See also:
» 29.01.2013 - Libya peace very fragile, warns UN
» 31.03.2011 - Libya's Foreign Minister defects
» 24.03.2011 - How cyber-activism lent savvy to North African protests
» 18.03.2011 - Ten nations ready to attack Ghaddafi regime
» 18.03.2011 - Africa defies AU chief's support for Ghaddafi
» 18.03.2011 - France: We can start bombing Libya tonight
» 17.03.2011 - Libya rebels shoot down fighter jets
» 15.03.2011 - Ghaddafi thanks Germany, Russia and China

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Politics | Human rights

Will there be a battle of Tripoli?

"Liberated areas" in Libya, 23 February

© afrol News
afrol News, 23 February
- As the Ghaddafi regime quickly is losing its last supporters, the terrified residents of Tripoli are asking themselves if there will be a final battle in the city, or if the regime just will collapse.

Reports from the Libyan capital this evening are contradicting. Several sources repeat that the streets of Tripoli are dominated by the regime's last thugs, plain-cloth men armed with anything from machine guns to sables, and occasional police and army units.

The same reports say protesters have not been able to take to the streets today due to the murdering gangs dominating Tripoli. People, these reports say, rather protest by staying at home, defying government orders to go to work.

But there are reports from other parts of Tripoli saying protesters indeed are dominating the streets today. These Tripoli sources insist their parts of the city are calm during daytime, with protesters in control, while mobs take over the streets during night, shooting at anything that moves.

The latest reports from Tripoli this evening say that there are less and less uniformed men in the streets. "Some gunshots are heard, but less than yesterday and the day before," an eyewitness reports from the Libyan capital.

Despite these contradicting reports, there is no doubt that the Ghaddafi regime further has weakened its position in Libya at large and Tripoli in particular today. The clearest signal has been the lack of large pro-Ghaddafi protests today. The Colonel yesterday gave a direct order to his peopl

Armed troops in the street of Tripoli's Fashloom neighbourhood today

© Anonymous/afrol News
e to go out in the streets and march in his support. They didn't.

He also called on Libyan security forces to "go from house to house" to oust the protesters. Police forces during the last week have done just that, but today, there were fewer uniformed men to be seen in Tripoli. Also in Tripoli, many police and army officers are now refusing to follow orders.

Meanwhile, the area under the regime's control is rapidly decreasing. The outskirts of Tripoli are rapidly falling into the hands of protesters, often supported by army and police units.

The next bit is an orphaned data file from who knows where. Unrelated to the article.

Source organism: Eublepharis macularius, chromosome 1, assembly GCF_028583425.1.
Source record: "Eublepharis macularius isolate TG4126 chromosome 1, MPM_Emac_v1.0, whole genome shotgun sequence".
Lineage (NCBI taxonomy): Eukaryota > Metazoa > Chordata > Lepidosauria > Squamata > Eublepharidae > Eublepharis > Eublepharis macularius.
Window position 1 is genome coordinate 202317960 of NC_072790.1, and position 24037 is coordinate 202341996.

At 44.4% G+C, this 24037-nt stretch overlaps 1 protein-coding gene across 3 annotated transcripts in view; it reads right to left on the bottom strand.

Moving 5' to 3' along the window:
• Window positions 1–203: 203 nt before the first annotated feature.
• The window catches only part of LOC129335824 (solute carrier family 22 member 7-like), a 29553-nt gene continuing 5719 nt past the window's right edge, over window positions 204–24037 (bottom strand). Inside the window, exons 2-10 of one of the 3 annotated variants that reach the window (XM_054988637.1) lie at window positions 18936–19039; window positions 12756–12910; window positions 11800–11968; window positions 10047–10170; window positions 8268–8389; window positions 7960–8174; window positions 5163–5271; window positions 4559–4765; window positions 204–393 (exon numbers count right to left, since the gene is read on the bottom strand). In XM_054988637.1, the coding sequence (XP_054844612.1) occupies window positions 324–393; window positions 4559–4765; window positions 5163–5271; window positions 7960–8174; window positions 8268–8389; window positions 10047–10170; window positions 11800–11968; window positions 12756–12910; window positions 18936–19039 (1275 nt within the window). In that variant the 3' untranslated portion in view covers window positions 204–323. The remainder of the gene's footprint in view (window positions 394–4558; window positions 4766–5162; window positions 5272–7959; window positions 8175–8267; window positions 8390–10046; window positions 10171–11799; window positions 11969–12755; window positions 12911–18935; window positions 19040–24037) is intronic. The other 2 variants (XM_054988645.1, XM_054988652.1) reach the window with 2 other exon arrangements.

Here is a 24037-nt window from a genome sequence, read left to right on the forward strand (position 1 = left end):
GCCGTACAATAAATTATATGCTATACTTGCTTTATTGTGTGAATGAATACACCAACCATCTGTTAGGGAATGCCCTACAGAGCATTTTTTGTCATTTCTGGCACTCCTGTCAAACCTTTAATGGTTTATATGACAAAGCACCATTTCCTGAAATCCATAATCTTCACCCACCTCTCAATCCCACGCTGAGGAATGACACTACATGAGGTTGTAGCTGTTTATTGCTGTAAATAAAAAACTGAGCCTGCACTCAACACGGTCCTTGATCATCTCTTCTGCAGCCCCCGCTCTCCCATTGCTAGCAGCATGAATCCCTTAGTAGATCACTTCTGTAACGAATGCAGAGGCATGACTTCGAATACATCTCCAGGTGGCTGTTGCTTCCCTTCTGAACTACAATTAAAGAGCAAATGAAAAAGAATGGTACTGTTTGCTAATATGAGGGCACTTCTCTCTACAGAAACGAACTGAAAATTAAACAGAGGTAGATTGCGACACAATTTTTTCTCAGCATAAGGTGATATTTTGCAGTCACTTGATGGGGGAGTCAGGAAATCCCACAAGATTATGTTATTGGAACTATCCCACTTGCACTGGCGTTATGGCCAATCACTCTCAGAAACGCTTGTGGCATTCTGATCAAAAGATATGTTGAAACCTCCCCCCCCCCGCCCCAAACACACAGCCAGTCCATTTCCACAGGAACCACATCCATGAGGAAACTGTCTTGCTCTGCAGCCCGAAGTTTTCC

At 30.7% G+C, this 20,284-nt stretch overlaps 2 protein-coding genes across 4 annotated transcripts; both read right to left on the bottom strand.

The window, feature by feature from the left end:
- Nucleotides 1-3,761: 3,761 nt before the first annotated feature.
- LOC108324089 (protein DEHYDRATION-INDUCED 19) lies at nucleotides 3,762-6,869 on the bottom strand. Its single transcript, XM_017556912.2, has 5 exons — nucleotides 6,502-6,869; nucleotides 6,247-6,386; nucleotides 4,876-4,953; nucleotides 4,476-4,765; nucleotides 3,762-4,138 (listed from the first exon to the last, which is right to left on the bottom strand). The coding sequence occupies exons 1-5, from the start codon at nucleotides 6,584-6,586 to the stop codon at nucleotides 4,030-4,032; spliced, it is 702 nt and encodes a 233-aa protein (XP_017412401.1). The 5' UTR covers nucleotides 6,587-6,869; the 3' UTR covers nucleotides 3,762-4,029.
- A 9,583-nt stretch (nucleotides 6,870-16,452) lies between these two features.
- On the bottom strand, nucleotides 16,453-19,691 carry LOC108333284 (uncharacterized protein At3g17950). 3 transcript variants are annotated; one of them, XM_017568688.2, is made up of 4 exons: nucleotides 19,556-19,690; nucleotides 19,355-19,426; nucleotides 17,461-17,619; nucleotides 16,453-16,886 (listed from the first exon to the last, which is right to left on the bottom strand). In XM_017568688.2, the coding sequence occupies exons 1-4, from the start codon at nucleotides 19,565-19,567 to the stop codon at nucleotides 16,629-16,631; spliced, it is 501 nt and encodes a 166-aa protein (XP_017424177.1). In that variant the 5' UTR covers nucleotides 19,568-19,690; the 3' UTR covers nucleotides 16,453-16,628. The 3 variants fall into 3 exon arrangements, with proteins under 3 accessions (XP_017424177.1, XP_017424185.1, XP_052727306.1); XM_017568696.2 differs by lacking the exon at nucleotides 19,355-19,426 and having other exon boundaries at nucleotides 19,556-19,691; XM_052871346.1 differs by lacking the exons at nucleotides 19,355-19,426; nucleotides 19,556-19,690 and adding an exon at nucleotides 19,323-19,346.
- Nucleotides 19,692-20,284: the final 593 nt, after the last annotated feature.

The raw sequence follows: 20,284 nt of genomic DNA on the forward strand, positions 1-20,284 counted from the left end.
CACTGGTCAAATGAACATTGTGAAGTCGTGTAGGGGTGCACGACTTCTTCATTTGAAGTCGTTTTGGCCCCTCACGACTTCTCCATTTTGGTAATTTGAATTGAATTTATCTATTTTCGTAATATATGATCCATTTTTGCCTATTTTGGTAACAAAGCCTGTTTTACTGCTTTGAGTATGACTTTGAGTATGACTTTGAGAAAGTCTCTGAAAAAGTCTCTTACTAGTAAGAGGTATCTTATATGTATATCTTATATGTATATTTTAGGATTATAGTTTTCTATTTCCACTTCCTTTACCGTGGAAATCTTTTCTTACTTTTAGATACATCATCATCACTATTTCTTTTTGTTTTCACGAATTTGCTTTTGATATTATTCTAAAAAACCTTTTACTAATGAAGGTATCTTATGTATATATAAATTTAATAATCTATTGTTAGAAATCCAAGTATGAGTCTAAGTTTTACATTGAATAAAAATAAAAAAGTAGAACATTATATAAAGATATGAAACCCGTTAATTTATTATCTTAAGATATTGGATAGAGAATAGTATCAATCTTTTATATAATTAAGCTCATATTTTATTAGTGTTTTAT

Only a few days ago, the "liberated area" was confined to the north-eastern coast of Libya, around the cities of Benghazi and al-Bayda and towards the Egyptian border. The liberated area quickly was expanding westwards.

Today, almost all populated places in Libya are dominated or controlled by the protesters. Even the isolated Sahara town Al-Jawf in the Kufra Oasis today reports that the pre-Ghaddafi Libyan flag has been hoisted. "Young people have taken complete control of the city," a merry message from Kufra said today. Protesters were also in control of the Chadian border.

More significantly, western Libya is now almost completely "liberated", with towns and cities less than 40 kilometres away from Tripoli, such as Zawiya, hoisitng the blac

All shops in Tripoli's Fernaj neighbourhood have been closed today

© Anonymous/afrol News
k-green-red flag. The major western cities of Misrata, Al-Khums and Zuwara are mostly in control of the protesters, as is the Tunisian border, although the roads between them are still partly controlled by forces loyal to Mr Ghaddafi.

Outside Tripoli, there is only fighting in towns very close to the capital, including the Tajura suburb, and there are unconfirmed reports that Syrte, Mr Ghaddafi's home town, has been attacked by loyal troops after having been on protesters' hands for over one day. Regarding the desert town of Ghadames, there are contradicting messages.

All these "liberated areas" now are seeing increasing cooperation between civilians and the armed forces. Peoples' committees are being set up to secure peace and order, and the army is voluntarily receiving weapons earlier seized by the protesters. There is more and more talk about sending these troops loyal to the people to Tripoli to assist civilians there.

In Tripoli, the army is of course aware that most of its brothers have already deserted or joined the protesters. It is assumed that the numbers still loyal to Mr Ghaddafi is quickly dwindling.

Tripoli residents therefore hope they can avoid the feared "final battle", as the possibility increased that the remaining armed forces in the capital may soon switch sides.

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